On May 8, the Department of Justice (“DOJ”) announced that it had reached a voluntary settlement with a family-owned Minnesota bank, resolving allegations that the bank had violated the Fair Housing Act, 42 U.S.C. §§ 3601 et seq. (“FHA”) and the Equal Credit Opportunity Act, 15 U.S.C. §§ 1691 et seq. (“ECOA”) by “redlining” minority neighborhoods around Minneapolis and St. Paul, Minnesota. Enforcement Watch previously covered this suit here.
The settlement agreement states that the bank has committed to meeting the credit needs of residents of Hennepin County, Minnesota, and will take steps to remedy the harm alleged in the complaint. For example, the bank has agreed to open a full-service brick and mortar office within a majority-minority census tract; to develop a written proposal for community partnerships to the government within six months after the effective date of the settlement; to spend a minimum of $300,000 on advertising, outreach, and consumer financial education over the next three years in majority-minority census tracts; and to invest a minimum of $300,000 over three years in a special purpose credit program that will offer residents of majority-minority census tracts home mortgage loans and home improvement loans on a more affordable basis than otherwise available from the bank, in order to remedy the harm alleged in the complaint. The bank has also agreed to conduct fair lending training for its employees and officers.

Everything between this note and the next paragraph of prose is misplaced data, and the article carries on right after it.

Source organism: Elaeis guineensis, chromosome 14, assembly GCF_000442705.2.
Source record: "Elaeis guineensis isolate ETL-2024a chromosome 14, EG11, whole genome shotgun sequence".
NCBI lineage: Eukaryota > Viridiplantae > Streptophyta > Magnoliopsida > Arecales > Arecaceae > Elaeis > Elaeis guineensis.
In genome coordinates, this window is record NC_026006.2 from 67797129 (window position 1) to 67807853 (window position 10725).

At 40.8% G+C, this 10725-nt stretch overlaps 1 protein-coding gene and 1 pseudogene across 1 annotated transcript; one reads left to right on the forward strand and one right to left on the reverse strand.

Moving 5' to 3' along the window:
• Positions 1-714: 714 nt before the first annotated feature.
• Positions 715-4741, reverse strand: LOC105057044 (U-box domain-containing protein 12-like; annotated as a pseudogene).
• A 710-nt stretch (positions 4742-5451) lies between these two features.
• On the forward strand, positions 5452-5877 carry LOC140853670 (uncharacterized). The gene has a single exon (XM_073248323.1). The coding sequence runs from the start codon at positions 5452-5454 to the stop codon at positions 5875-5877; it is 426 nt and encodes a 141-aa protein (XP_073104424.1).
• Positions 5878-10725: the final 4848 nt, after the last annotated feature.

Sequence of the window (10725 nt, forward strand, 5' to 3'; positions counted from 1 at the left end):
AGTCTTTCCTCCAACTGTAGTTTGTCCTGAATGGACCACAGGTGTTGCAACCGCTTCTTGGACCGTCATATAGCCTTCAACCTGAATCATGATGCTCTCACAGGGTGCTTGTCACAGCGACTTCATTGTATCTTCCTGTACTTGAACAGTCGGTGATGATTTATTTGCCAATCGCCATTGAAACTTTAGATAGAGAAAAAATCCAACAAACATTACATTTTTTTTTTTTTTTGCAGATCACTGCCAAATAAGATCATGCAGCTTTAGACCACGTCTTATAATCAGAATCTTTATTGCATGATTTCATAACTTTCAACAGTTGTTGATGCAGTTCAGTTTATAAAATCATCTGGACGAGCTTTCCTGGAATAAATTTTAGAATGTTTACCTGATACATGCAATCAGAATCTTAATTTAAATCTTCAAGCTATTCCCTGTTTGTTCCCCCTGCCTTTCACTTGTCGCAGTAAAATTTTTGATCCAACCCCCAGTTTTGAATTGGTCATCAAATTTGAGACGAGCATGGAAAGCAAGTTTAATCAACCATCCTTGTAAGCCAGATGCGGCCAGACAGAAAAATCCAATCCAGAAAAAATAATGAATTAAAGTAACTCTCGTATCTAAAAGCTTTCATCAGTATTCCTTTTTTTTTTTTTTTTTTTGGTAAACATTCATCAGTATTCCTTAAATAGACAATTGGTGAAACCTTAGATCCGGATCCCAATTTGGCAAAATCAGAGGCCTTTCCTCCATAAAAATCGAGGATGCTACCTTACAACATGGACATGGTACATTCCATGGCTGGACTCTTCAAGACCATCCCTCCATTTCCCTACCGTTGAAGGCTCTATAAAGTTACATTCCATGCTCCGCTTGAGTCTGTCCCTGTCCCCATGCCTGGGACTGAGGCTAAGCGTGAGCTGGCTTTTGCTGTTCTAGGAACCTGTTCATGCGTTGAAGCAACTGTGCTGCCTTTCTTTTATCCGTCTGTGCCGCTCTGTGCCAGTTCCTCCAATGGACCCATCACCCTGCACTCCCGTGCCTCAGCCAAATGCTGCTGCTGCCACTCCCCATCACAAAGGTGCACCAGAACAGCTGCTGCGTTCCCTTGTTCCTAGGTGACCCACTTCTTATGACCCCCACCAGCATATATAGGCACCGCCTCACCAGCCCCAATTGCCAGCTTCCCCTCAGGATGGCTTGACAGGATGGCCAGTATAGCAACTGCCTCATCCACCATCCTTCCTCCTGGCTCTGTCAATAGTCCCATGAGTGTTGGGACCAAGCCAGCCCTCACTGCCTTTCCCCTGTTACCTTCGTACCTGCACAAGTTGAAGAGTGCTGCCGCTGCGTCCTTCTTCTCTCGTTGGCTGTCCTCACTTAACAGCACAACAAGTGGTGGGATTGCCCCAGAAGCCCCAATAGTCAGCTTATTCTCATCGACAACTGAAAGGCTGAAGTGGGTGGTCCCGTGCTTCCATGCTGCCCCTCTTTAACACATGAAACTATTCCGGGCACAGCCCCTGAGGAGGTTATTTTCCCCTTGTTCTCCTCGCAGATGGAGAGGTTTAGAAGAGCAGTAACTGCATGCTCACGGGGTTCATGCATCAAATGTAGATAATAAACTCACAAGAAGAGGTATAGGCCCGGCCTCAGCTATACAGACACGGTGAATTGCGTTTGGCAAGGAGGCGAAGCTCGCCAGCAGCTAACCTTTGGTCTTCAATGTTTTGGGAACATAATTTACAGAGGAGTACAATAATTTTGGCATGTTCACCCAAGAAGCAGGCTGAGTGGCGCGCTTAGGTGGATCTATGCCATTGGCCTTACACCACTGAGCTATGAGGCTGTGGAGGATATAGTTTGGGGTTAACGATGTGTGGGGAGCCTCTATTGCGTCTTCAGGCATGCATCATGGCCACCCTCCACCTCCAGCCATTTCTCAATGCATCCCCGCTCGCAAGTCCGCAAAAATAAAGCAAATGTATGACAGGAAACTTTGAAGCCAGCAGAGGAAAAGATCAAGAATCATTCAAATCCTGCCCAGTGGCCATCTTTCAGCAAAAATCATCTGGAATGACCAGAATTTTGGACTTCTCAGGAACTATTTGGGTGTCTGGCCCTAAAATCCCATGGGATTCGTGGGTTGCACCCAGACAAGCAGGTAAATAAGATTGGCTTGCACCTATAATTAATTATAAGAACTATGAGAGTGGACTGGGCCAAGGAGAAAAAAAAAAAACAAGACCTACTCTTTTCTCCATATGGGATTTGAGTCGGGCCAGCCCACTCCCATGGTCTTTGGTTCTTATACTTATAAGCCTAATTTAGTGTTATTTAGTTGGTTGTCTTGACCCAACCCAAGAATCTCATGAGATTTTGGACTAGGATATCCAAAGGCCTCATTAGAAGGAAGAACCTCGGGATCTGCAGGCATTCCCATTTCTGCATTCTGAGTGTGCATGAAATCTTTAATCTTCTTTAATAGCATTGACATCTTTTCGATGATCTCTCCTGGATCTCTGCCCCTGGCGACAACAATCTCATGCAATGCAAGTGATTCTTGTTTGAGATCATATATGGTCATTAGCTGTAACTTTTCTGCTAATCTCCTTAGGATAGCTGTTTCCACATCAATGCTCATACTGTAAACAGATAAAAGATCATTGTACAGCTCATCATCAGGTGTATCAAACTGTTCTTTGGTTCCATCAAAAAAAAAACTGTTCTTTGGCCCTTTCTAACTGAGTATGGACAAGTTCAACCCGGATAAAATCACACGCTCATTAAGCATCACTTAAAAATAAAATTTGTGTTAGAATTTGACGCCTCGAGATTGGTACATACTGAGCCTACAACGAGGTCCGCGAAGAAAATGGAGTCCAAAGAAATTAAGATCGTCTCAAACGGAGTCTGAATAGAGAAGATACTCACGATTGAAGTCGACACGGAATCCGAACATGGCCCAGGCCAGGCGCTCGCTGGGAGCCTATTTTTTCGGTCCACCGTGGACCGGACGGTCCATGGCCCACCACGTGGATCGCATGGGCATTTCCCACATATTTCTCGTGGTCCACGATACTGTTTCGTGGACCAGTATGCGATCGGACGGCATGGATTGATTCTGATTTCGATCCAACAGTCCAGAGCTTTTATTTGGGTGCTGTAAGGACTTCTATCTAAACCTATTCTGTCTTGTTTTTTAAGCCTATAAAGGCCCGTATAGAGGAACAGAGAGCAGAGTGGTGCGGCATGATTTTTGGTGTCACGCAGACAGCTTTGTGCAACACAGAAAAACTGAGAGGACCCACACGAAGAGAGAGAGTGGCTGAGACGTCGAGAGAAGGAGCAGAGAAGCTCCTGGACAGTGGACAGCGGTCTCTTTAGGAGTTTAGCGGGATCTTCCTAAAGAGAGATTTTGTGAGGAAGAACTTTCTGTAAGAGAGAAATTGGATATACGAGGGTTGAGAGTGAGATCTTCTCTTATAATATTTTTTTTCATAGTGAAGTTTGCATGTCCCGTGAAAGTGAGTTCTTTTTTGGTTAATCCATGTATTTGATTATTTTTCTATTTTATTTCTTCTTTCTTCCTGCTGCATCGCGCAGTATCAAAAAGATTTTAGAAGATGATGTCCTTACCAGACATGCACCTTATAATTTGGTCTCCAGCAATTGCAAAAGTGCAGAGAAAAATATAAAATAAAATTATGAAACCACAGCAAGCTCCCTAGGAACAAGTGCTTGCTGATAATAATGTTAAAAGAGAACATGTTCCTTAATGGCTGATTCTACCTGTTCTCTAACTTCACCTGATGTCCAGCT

The settlement requires the bank to undergo monitoring by the DOJ for three years.